What Flying Was Like in the 60s

  

How four rogue satellites could change the spaceflight industry

Earlier this year, a company launched four tiny satellites into orbit without permission. These “rogue satellites” caused an uproar in the space community, and in the future, others like them could increase the risk of catastrophic collisions in orbit. We talked to some space experts about what’s at stake when no one knows exactly what’s up there in space.

 

The next step for airlines | Sadiq Gillani | TEDxBerlin

 This talk was given at a local TEDx event, produced independently of the TED Conferences. Sadiq Gillani gave insights on the next steps for the airline industry.

 

Aviation's Next Great Adventure | Andrew Shepherd | TEDxDayton

The Wright Brothers’ first flight. Lindbergh flying across the Atlantic. Armstrong’s first steps on the moon. These great feats changed the world and aviation expert Andrew Shepherd has an idea for the next great challenge.

   

5 Airports Taking-Off by 2025 | The B1M

State-of-the-art facilities, automated systems, AI, vast construction project teams and plans from some of the world’s leading architects - we explore the new age of airport design.

  

    

The Problem With Fast Trains: What Happened to Hovertrains?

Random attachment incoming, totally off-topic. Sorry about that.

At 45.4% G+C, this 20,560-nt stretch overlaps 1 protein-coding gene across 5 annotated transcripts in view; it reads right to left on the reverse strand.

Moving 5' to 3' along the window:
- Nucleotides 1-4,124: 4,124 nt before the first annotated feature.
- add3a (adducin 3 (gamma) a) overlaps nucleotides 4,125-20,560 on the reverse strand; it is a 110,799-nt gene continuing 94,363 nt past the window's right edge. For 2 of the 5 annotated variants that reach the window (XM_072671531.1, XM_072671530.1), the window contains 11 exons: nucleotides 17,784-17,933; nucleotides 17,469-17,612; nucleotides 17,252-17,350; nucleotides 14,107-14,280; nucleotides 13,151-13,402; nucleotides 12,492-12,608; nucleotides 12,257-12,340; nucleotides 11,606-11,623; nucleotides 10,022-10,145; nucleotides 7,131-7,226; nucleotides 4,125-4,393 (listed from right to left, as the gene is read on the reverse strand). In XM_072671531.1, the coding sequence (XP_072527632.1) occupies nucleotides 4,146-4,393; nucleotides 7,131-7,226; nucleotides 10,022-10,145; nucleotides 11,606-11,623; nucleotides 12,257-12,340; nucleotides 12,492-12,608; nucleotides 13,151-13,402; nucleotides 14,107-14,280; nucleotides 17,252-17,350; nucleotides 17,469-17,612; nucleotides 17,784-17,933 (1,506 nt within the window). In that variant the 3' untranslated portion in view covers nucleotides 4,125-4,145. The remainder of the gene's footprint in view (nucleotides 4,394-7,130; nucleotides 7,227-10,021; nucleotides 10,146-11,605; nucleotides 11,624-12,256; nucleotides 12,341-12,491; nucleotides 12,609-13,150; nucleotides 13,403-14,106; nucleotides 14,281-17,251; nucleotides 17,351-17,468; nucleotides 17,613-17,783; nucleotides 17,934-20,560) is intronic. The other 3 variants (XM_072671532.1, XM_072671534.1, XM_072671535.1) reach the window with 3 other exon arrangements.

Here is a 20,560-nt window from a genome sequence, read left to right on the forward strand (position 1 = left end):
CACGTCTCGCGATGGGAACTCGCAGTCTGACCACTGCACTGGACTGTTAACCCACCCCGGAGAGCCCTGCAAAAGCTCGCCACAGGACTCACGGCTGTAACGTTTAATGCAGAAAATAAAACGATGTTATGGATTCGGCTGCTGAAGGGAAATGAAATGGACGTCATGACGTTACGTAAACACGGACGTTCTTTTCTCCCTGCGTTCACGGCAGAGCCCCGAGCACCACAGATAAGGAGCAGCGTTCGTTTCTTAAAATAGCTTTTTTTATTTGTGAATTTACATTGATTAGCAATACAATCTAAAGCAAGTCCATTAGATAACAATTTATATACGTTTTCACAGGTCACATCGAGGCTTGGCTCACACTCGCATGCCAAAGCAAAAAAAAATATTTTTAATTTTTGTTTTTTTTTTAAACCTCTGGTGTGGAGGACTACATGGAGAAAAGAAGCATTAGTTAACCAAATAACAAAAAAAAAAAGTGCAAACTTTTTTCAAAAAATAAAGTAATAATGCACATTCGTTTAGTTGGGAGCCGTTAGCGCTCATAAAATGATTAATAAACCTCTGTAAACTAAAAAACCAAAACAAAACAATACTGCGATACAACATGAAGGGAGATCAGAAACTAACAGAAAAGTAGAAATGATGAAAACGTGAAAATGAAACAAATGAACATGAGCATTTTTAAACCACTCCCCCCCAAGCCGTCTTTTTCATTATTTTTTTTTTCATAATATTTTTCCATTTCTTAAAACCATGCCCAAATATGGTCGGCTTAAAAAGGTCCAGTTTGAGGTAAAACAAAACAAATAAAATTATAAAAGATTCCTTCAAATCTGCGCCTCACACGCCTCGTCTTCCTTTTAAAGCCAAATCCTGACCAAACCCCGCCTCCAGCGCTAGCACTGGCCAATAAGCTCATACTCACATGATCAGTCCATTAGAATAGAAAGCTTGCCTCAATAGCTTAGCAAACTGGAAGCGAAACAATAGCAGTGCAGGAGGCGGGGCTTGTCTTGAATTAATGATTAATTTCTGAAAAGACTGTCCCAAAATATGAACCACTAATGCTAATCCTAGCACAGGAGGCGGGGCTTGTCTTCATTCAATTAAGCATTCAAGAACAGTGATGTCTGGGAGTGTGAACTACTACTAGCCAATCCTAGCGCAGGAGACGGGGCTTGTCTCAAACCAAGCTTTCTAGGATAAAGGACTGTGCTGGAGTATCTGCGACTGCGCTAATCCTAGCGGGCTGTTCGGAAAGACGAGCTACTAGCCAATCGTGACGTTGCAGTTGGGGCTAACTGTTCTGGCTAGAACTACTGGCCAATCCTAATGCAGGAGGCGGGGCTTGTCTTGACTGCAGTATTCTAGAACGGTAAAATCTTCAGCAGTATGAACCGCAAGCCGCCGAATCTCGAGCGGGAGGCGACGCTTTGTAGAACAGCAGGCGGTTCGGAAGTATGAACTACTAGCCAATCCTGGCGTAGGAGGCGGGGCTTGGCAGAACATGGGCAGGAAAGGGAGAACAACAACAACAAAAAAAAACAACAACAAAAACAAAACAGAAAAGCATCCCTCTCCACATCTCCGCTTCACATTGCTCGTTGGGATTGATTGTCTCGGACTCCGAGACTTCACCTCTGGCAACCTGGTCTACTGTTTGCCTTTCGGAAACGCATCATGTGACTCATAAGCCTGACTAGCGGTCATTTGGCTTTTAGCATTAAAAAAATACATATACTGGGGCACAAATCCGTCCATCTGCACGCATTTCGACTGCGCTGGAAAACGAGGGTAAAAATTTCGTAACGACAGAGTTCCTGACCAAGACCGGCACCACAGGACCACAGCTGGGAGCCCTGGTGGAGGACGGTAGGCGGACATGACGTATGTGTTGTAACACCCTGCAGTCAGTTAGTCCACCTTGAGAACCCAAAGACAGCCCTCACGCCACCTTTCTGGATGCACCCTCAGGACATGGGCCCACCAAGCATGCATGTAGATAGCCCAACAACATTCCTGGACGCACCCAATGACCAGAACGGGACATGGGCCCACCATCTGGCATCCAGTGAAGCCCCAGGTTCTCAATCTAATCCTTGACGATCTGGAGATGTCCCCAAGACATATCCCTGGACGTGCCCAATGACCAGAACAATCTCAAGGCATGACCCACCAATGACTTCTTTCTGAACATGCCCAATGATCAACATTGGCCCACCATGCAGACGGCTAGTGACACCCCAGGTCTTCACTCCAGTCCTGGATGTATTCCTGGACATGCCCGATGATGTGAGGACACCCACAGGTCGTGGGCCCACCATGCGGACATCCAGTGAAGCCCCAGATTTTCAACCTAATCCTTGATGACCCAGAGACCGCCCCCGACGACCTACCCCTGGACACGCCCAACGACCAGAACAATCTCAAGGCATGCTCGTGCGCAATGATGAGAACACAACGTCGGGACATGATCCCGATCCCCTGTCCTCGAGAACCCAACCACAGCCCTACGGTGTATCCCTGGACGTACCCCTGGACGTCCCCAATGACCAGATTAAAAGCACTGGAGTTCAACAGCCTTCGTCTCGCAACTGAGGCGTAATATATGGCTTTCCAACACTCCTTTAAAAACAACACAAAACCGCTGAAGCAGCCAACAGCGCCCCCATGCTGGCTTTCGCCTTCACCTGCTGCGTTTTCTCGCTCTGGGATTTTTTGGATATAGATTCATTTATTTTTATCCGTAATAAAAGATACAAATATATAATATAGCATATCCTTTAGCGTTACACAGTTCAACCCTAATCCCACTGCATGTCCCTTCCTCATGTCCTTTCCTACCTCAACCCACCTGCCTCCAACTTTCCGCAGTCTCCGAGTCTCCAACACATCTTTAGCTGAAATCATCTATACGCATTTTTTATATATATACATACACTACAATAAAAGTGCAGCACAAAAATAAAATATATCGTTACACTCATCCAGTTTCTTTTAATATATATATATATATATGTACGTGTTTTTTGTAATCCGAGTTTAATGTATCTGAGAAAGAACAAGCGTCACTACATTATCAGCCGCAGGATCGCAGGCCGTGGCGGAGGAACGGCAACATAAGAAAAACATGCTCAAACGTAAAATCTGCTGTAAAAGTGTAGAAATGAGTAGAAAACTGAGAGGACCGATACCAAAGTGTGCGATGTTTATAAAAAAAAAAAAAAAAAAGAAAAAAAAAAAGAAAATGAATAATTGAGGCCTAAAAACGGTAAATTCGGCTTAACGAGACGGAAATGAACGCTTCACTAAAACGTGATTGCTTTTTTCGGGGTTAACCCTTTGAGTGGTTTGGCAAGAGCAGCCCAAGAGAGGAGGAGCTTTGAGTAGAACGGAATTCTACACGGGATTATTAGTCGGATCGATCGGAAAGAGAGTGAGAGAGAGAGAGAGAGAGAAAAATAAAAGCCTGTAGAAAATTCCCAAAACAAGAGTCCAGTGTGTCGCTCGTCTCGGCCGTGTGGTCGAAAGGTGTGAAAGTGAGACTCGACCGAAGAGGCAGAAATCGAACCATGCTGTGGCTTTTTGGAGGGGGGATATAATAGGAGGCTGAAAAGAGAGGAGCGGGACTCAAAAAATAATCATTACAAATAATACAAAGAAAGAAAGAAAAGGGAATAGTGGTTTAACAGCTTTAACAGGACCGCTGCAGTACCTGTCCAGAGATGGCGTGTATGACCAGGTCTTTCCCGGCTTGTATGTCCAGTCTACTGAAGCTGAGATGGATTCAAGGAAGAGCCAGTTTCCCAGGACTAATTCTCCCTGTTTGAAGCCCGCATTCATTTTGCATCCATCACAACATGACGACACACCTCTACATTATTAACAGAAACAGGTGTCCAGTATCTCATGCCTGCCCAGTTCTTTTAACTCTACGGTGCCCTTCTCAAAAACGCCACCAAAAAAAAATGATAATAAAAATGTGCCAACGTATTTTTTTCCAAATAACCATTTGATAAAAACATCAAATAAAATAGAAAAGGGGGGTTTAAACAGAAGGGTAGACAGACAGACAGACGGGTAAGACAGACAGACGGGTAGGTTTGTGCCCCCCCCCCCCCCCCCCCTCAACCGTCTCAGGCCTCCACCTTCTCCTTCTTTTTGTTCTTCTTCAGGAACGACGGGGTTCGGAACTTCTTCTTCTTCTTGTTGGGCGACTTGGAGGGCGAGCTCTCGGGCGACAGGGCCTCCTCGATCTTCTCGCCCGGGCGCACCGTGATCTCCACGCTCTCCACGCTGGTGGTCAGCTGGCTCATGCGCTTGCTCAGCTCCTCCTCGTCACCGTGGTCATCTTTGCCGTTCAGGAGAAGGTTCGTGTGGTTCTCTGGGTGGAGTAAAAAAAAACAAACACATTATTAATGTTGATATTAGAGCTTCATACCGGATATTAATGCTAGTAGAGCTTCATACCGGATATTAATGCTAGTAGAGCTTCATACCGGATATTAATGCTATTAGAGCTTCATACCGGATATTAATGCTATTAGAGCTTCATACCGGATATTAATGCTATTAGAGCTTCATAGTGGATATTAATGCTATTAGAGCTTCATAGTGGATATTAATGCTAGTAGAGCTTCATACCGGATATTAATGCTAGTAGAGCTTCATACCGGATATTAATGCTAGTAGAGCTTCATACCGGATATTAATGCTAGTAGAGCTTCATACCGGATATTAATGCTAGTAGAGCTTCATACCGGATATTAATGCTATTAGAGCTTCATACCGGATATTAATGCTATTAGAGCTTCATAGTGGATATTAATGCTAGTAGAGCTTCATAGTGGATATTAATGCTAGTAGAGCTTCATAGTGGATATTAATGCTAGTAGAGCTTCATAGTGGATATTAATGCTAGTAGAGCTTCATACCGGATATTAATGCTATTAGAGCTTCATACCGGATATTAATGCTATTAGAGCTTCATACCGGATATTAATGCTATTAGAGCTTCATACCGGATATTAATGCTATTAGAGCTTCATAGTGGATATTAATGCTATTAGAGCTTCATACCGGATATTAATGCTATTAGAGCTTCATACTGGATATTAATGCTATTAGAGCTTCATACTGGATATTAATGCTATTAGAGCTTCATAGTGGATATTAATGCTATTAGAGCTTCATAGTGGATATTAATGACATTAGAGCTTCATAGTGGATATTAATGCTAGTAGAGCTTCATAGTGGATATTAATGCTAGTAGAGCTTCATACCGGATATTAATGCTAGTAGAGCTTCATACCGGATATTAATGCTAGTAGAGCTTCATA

In 1974, a French train sets a speed record, exceeding 250 miles per hour. But this train is unlike any other before it. Instead of rolling on train wheels, it hovers on a cushion of air. In the 1970’s hovertrains were seriously being considered the solution to slow, antiquated railways, which increasingly had to compete with new superhighways and even intercity air travel.

 

  

Why China Is so Good at Building Railways

  

What If We Built a Road Around the World?

What if we constructed a road around the world that connected most of Earth's continents? It'd be cool to drive from Europe to North America and some other places... I guess

 

How cars went from boxy to curvy

 The big shift from boxy cars in the '80s to curvy cars in the '90s, explained.

 

Why Norway is full of Teslas

Oslo is the Tesla capital of the world.

 

It's not you. Commuting is bad for your health.

My commute is like a second job, and it might be killing me.

   

How to Fix Traffic Forever

 

 

The Time China Had a 12 Day Long Traffic Jam